A home inspector fidelity bond, also known as a dishonesty bond, guarantees your ability to pay for your employee’s forgery or theft. Unlike crime insurance coverage, a fidelity bond wouldn’t pay the loss for you. Rather, the bond would only come into play if you were unable to pay for your employee’s crime yourself. Should you be financially unable to pay for the damage your employee’s dishonesty caused, a third-party fidelity bond could pay the losses for you. However, after making that payment for you, the bond company will expect you to pay them back.

Let’s return to our example of the inspector-owner with the employee who potentially stole a watch from a client. Say the watch was worth just $10,000. Let’s see the inspector-owner’s potential responsibility based on the different types of crime protection available.

ProtectionInsurance PaidInspector Paid
$5,000 crime insurance$5,000$5,000
$10,000 crime insurance$10,000$0
$10,000 fidelity bond$0$10,000

For more on the difference between insurance and bonds, read this article.

How much does employee theft coverage cost?

For home inspectors, crime coverage can be incredibly inexpensive. Typical policy limits range from $5,000 to $25,000, the lower limits being around $50 and the higher a couple hundred dollars.

How does it work?

Woman holding and smiling down at a black smartphone

Let’s return to our example of the inspector-owner with the employee who potentially stole the Rolex from a client. If he had an employee theft and forgery policy, how would it work?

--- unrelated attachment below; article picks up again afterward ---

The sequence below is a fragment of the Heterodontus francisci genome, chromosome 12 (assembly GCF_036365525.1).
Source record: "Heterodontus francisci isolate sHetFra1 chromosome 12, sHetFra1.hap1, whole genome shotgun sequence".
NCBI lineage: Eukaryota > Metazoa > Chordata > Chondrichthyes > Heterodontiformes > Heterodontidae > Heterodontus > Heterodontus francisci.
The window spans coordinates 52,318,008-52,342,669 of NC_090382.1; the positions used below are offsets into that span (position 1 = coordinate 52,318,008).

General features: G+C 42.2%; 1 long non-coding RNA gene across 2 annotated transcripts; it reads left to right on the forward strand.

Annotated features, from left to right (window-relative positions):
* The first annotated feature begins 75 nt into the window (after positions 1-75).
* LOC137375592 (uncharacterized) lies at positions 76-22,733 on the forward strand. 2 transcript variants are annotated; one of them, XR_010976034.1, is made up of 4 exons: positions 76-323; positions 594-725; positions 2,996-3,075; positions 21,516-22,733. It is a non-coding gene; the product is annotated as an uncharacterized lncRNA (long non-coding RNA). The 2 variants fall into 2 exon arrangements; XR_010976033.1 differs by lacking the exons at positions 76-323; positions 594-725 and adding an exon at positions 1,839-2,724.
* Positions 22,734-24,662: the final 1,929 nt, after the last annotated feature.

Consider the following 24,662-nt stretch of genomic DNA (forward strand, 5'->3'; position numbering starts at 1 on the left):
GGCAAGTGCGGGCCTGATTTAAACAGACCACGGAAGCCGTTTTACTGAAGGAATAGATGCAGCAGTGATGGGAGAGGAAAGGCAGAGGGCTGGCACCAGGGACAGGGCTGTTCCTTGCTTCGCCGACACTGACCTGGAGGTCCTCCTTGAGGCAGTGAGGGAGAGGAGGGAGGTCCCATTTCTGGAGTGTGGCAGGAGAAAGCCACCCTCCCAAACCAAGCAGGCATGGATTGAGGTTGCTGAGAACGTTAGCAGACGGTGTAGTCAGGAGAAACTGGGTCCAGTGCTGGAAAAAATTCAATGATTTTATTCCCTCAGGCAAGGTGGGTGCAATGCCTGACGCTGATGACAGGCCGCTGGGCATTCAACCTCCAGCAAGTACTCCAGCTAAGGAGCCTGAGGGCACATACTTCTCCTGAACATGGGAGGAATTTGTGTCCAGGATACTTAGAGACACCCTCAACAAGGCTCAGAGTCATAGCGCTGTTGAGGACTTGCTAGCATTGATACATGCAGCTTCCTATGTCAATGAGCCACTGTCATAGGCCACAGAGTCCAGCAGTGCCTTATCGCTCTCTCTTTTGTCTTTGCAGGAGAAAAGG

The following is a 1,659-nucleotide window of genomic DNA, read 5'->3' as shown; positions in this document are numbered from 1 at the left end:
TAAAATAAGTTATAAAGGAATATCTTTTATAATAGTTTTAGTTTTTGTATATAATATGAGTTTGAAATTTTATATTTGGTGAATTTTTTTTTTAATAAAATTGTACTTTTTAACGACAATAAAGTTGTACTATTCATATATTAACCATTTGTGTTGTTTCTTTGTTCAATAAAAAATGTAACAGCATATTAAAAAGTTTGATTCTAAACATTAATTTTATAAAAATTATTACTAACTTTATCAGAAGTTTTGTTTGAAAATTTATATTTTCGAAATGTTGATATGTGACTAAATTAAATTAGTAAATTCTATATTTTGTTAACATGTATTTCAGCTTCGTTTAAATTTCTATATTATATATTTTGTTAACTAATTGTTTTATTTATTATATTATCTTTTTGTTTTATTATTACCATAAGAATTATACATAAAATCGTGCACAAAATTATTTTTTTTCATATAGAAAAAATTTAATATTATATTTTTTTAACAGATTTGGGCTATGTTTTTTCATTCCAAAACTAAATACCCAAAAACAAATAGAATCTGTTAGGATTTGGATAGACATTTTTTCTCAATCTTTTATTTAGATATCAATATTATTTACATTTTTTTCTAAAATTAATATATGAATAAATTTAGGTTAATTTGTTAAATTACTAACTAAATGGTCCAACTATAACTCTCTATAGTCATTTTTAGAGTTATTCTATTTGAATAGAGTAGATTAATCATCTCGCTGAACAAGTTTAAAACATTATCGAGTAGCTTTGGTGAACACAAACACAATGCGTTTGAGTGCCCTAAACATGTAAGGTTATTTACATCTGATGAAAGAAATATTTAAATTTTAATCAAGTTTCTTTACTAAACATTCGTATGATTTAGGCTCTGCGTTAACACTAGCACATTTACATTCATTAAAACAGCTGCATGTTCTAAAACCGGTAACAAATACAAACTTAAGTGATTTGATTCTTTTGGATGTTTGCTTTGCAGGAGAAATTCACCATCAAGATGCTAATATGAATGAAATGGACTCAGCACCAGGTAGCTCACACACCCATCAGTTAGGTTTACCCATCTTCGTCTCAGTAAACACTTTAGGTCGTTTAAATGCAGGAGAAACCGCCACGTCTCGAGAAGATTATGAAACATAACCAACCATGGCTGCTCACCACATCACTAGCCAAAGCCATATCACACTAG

After finding out about his employee’s alleged theft, the owner would notify us as soon as possible. Then, within a certain time frame, like 120 days, he would have to provide a sworn proof of loss, which is a notarized document detailing what was stolen or forged. As the name suggests, the proof of loss needs “proof,” or evidence that the property was taken or counterfeited and that it’s worth what the client says it’s worth. Such proof can come in the form of:

  • A certified copy of the Judgment and Commitment Order convicting your employee
  • Copies of receipts for the original purchase of any stolen property
  • Professional estimates of what the stolen property might be worth
  • Samples of your clients’ signatures compared to that of the forgery

After receiving a sworn proof of loss and any other pertinent records or documentation, the insurance company’s claims team would start their investigation. They’d expect cooperation as they look into and resolve the issue. They may also ask the inspector-owner to submit an examination under oath and give a signed statement. They would record the facts from the owner’s perspective and ensure he isn’t colluding with a dishonest employee.

For more information, review your crime coverage policy section on duties in the event of a loss.

How do I get crime coverage?

To add crime insurance coverage to your InspectorPro policy, contact your broker or their assistant. They can provide you with the paperwork necessary to add crime insurance to your existing insurance package.

Not insured with us yet? When completing our application online, answer “yes” to the question: “Are you required to carry a Crime/Fidelity bond in the state(s) in which you work?” Then, in the dropdown menu, select the amount of coverage you’d like to purchase. When we send you a quote, we’ll include the crime insurance policy with your errors and omissions (E&O) and general liability (GL) policy information.

Crime doesn’t pay, but your insurance can.

Being a multi-inspector firm owner can be stressful. But the potential risk of your employees being dishonest or stealing from clients doesn’t have to be. With crime insurance coverage, you can protect your business from unexpected employee theft or forgery. Having insurance coverage there for you can give you peace of mind as you grow your business.